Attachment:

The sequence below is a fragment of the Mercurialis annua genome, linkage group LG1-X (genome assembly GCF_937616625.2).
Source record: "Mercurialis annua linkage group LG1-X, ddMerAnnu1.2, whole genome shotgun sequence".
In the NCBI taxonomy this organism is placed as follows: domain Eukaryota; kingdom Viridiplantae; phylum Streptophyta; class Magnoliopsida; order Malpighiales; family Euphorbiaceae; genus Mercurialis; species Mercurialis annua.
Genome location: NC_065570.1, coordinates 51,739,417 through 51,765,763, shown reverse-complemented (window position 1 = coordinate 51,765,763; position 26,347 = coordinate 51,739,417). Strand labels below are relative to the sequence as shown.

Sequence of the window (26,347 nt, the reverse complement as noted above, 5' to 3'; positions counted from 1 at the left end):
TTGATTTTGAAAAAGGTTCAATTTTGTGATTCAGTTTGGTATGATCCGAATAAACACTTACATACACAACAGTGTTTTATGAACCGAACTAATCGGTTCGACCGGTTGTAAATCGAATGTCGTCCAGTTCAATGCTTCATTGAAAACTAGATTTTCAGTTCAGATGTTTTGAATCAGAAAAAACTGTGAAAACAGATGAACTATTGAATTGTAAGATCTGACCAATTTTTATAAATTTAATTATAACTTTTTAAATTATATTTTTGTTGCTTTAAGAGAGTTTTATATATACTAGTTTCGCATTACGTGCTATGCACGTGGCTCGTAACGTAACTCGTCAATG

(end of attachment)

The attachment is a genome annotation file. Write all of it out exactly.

The sequence below is a fragment of the Mercurialis annua genome, linkage group LG1-X (genome assembly GCF_937616625.2).
Source record: "Mercurialis annua linkage group LG1-X, ddMerAnnu1.2, whole genome shotgun sequence".
In the NCBI taxonomy this organism is placed as follows: domain Eukaryota; kingdom Viridiplantae; phylum Streptophyta; class Magnoliopsida; order Malpighiales; family Euphorbiaceae; genus Mercurialis; species Mercurialis annua.
Genome location: NC_065570.1, coordinates 51,739,417 through 51,765,763, shown reverse-complemented (window position 1 = coordinate 51,765,763; position 26,347 = coordinate 51,739,417). Strand labels below are relative to the sequence as shown.

Sequence of the window (26,347 nt, the reverse complement as noted above, 5' to 3'; positions counted from 1 at the left end):
TTGATTTTGAAAAAGGTTCAATTTTGTGATTCAGTTTGGTATGATCCGAATAAACACTTACATACACAACAGTGTTTTATGAACCGAACTAATCGGTTCGACCGGTTGTAAATCGAATGTCGTCCAGTTCAATGCTTCATTGAAAACTAGATTTTCAGTTCAGATGTTTTGAATCAGAAAAAACTGTGAAAACAGATGAACTATTGAATTGTAAGATCTGACCAATTTTTATAAATTTAATTATAACTTTTTAAATTATATTTTTGTTGCTTTAAGAGAGTTTTATATATACTAGTTTCGCATTACGTGCTATGCACGTGGCTCGTAACGTAACTCGTCAATG